Investigating Vegetation Patterns in an Urban Wetland Using Electrical Resistivity

Friday 2:10pm-2:30pm Bruininks 131B
Teaching Demonstration Part of Friday Teaching Demos


Joshua Thompson, Rutgers University-New Brunswick
Lee Slater, Rutgers University-Newark
Carol Ormand Ph.D., Carleton College


The demonstration will focus on the use units 1, 2, and 5, leaving out the more mathematically-intensive units 3 and 4. This approach significantly decreases the time it takes to complete the module, is widely accessible to introductory-level students, while still highlighting the application of geophysical methods to an urban environmental question. The demonstration will include the use of a GIS Storymap to explore real world datasets and to test hypotheses on the physical controls on vegetation patterns in Harrier Meadow.


This module, consisting of 5 units, introduces students to the fundamental principles and uses of electrical resistivity, with a focus on an environmental application. Students explore the characteristics and environmental setting of Harrier Meadow, a saltmarsh just outside of New York City. They investigate the relationship between electrical resistivity and physical properties of the soil in the marsh. Students also discover how variations in survey configuration parameters control investigation depth (how far into the ground the signals sense) and spatial resolution (what size objects can be detected). Finally, students learn about and then perform geophysical inversion, which is the process of estimating the geophysical properties of the subsurface from geophysical observations. In the final unit of the module, students evaluate the extent to which the geophysical dataset and direct physical measurements support the hypothesis, introduced in the first unit, accounting for the distribution of Pickleweed in Harrier Meadow.


This module is intended to require approximately 2-3 weeks of class time. Teaching material includes PowerPoints that may be used in lectures or provided for self-guided learning, videos, a GIS storymap, exercises, and handouts that ask students to synthesize what they learn from the exercises. In addition, multiple choice and short answer questions can be given to students as homework, on quizzes, or on exams. Three units of this module are ideal for introductory-level undergraduate courses such as earth science, environmental science, geology, geophysics, physics, engineering, geography, or chemistry. The additional two units are more involved and better suited to introductory to advanced undergraduate classes in geophysics and engineering.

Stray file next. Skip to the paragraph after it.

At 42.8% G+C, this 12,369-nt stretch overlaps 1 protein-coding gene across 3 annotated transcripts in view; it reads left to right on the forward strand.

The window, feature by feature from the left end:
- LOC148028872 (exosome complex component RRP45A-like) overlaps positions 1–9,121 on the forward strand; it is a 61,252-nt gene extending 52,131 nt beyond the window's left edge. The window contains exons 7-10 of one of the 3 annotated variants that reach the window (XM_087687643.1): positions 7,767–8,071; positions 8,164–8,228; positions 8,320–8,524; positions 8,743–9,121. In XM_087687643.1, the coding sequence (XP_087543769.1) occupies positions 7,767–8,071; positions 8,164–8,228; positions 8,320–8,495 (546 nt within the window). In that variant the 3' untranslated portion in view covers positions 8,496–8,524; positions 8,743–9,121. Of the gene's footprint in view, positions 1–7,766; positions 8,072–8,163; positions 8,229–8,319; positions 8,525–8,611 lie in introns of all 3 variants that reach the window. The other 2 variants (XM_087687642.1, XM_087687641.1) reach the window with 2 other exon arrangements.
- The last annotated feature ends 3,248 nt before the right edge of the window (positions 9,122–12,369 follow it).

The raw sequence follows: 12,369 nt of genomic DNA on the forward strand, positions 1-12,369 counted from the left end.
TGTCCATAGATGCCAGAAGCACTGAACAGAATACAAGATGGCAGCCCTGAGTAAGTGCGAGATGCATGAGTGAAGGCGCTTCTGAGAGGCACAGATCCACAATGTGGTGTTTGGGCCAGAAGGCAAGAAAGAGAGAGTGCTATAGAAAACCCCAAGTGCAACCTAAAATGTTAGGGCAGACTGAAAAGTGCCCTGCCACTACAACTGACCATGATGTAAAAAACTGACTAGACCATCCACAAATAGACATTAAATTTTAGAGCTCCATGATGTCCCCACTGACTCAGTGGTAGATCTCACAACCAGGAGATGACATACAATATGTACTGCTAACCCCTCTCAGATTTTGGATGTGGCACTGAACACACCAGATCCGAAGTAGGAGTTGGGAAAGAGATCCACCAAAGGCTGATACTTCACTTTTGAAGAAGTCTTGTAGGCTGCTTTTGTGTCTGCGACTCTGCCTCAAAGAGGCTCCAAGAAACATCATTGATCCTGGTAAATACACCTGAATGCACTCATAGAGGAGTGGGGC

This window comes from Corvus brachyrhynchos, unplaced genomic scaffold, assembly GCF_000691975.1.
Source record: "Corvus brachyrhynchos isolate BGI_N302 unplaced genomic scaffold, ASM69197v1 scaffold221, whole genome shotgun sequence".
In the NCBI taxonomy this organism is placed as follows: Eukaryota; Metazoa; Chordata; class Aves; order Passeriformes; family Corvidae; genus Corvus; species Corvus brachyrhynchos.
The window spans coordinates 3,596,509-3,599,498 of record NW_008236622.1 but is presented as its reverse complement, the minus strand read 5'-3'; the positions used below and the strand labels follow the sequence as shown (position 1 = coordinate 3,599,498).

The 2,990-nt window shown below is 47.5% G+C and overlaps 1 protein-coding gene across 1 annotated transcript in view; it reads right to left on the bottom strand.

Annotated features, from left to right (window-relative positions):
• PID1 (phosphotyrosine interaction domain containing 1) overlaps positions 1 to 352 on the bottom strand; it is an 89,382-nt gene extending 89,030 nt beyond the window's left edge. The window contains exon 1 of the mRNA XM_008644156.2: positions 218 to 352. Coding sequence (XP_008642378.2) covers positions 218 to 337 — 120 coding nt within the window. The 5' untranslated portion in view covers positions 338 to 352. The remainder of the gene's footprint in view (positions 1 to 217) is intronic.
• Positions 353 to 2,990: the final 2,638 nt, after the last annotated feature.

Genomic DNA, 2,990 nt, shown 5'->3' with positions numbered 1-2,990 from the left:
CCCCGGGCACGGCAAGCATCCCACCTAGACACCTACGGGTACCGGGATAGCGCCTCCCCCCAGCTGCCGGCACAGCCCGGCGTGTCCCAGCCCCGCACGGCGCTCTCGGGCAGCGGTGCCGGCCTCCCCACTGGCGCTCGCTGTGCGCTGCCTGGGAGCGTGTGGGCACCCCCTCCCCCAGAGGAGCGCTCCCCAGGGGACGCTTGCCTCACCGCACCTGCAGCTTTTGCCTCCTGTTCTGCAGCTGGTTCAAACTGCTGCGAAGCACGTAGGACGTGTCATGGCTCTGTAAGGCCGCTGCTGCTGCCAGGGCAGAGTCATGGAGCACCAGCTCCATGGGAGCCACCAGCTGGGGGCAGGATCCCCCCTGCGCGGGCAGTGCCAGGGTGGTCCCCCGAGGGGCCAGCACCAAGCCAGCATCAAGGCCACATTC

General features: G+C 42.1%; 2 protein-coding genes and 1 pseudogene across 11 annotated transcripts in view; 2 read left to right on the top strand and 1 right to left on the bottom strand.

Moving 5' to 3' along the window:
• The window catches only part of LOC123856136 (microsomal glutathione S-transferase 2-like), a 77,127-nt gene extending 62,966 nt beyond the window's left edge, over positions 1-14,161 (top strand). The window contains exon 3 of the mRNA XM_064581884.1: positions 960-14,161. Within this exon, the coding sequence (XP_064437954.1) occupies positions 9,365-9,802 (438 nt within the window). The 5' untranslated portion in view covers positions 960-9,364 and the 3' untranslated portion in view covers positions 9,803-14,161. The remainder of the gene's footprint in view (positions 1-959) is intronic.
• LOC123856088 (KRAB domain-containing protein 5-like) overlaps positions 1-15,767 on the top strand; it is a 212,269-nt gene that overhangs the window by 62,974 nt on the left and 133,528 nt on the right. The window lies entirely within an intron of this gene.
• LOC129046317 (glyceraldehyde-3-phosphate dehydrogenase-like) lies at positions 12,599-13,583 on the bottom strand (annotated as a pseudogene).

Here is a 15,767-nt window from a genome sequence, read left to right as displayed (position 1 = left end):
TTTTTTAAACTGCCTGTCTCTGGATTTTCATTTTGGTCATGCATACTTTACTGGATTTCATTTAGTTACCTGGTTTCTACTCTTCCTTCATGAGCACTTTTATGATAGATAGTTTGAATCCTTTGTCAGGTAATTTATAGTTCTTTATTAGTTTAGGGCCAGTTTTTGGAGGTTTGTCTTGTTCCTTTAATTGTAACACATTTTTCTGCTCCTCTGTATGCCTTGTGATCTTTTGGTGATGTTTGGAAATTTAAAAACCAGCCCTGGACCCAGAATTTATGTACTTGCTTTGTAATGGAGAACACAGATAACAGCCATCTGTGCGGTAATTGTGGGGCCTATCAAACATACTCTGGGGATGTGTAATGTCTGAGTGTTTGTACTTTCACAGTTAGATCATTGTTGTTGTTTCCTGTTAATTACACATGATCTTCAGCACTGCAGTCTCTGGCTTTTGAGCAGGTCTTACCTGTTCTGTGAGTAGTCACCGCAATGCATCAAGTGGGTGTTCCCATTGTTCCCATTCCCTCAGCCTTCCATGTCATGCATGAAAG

Why It Works

This module involves the use of real data: Authentic datasets are used throughout the module, allowing students to grapple with the challenges of real data sets, where there is an inherent element of ambiguity. It also shows students how geophysics is used in a real-world setting. This module connects students to the world around them by emphasizing how electrical resistivity is used as a proxy for measuring salinity in a wetland just outside of New York City, and how the presence of an indicator species is used as a proxy for ecosystem health. Comparing these data illustrates how cities impact the environments around them. The module is designed with inherent flexibility so that individual units can be used, or the complete module of five units. Unit exercises can be used as homework or in-class/lab assignments. Exercises can be completed individually or in small groups.